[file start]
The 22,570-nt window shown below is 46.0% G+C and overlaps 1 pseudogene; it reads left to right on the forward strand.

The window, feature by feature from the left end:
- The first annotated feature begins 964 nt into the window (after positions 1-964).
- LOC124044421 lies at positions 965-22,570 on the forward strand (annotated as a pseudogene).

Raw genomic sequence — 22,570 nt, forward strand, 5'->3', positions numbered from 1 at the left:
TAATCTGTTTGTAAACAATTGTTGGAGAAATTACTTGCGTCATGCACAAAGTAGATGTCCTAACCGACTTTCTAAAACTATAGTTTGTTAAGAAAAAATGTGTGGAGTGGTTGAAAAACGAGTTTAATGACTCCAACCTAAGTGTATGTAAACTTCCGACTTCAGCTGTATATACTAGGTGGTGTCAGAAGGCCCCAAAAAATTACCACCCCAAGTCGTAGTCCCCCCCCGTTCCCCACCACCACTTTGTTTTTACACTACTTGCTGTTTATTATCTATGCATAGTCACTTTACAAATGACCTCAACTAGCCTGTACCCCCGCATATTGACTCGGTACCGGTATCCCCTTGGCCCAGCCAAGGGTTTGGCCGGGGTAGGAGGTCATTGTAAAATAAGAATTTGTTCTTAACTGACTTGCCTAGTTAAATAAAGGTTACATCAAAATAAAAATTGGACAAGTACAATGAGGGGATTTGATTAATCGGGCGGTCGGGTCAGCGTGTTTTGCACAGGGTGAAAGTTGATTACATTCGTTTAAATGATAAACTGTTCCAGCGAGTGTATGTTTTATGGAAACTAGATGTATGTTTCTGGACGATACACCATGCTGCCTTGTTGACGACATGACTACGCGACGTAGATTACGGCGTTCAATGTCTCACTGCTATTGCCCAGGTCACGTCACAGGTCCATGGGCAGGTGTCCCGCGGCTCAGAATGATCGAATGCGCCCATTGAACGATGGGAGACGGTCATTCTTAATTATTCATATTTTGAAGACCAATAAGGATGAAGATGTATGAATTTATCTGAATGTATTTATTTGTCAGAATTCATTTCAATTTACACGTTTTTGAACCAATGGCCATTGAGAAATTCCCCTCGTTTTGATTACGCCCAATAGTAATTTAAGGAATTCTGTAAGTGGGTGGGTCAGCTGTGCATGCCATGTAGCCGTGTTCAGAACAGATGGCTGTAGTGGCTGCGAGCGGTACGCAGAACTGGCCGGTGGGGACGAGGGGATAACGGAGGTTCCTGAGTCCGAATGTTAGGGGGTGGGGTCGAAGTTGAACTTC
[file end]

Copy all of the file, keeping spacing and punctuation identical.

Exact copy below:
The 22,570-nt window shown below is 46.0% G+C and overlaps 1 pseudogene; it reads left to right on the forward strand.

The window, feature by feature from the left end:
- The first annotated feature begins 964 nt into the window (after positions 1-964).
- LOC124044421 lies at positions 965-22,570 on the forward strand (annotated as a pseudogene).

Raw genomic sequence — 22,570 nt, forward strand, 5'->3', positions numbered from 1 at the left:
TAATCTGTTTGTAAACAATTGTTGGAGAAATTACTTGCGTCATGCACAAAGTAGATGTCCTAACCGACTTTCTAAAACTATAGTTTGTTAAGAAAAAATGTGTGGAGTGGTTGAAAAACGAGTTTAATGACTCCAACCTAAGTGTATGTAAACTTCCGACTTCAGCTGTATATACTAGGTGGTGTCAGAAGGCCCCAAAAAATTACCACCCCAAGTCGTAGTCCCCCCCCGTTCCCCACCACCACTTTGTTTTTACACTACTTGCTGTTTATTATCTATGCATAGTCACTTTACAAATGACCTCAACTAGCCTGTACCCCCGCATATTGACTCGGTACCGGTATCCCCTTGGCCCAGCCAAGGGTTTGGCCGGGGTAGGAGGTCATTGTAAAATAAGAATTTGTTCTTAACTGACTTGCCTAGTTAAATAAAGGTTACATCAAAATAAAAATTGGACAAGTACAATGAGGGGATTTGATTAATCGGGCGGTCGGGTCAGCGTGTTTTGCACAGGGTGAAAGTTGATTACATTCGTTTAAATGATAAACTGTTCCAGCGAGTGTATGTTTTATGGAAACTAGATGTATGTTTCTGGACGATACACCATGCTGCCTTGTTGACGACATGACTACGCGACGTAGATTACGGCGTTCAATGTCTCACTGCTATTGCCCAGGTCACGTCACAGGTCCATGGGCAGGTGTCCCGCGGCTCAGAATGATCGAATGCGCCCATTGAACGATGGGAGACGGTCATTCTTAATTATTCATATTTTGAAGACCAATAAGGATGAAGATGTATGAATTTATCTGAATGTATTTATTTGTCAGAATTCATTTCAATTTACACGTTTTTGAACCAATGGCCATTGAGAAATTCCCCTCGTTTTGATTACGCCCAATAGTAATTTAAGGAATTCTGTAAGTGGGTGGGTCAGCTGTGCATGCCATGTAGCCGTGTTCAGAACAGATGGCTGTAGTGGCTGCGAGCGGTACGCAGAACTGGCCGGTGGGGACGAGGGGATAACGGAGGTTCCTGAGTCCGAATGTTAGGGGGTGGGGTCGAAGTTGAACTTC